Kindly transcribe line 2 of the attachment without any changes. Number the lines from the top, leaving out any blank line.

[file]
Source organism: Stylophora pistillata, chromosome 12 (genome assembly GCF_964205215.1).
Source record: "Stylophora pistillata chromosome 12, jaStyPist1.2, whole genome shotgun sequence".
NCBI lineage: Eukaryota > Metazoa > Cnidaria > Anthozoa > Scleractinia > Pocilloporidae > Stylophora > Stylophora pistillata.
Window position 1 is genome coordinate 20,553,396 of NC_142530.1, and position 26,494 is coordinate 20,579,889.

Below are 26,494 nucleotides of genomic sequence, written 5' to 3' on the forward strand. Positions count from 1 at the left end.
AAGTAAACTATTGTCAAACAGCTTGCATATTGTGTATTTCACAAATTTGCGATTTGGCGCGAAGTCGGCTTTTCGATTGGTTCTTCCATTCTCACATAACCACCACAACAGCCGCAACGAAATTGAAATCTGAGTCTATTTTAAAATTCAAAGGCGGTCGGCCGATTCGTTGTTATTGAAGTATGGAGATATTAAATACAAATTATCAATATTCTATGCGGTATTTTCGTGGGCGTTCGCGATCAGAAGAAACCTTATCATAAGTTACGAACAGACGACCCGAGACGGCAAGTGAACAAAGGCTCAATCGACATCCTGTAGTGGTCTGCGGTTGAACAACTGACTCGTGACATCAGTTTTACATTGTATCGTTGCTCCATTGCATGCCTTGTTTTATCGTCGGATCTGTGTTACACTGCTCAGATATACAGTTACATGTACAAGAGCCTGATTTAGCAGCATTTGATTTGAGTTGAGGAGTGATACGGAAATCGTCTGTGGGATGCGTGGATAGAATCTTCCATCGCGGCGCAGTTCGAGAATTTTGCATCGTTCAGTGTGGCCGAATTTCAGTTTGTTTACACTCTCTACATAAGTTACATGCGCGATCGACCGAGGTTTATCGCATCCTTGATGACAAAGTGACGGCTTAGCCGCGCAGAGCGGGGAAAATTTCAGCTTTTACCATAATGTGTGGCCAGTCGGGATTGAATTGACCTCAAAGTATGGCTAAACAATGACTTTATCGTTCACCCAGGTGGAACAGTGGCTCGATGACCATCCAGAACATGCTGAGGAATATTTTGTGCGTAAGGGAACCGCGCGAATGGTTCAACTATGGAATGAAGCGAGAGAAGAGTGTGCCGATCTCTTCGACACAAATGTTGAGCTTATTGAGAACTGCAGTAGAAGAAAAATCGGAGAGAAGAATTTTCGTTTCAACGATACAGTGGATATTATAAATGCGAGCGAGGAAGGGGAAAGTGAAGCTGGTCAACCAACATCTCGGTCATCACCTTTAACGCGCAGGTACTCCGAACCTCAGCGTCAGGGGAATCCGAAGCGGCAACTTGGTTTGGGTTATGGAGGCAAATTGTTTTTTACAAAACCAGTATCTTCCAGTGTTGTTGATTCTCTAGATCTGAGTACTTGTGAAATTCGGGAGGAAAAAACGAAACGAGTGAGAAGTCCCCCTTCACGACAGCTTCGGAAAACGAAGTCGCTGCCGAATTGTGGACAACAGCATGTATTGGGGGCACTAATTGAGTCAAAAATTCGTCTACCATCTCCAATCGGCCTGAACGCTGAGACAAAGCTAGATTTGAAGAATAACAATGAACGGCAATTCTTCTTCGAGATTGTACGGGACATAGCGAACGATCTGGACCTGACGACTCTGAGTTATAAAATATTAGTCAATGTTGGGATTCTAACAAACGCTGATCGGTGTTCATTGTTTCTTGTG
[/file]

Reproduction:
Source record: "Stylophora pistillata chromosome 12, jaStyPist1.2, whole genome shotgun sequence".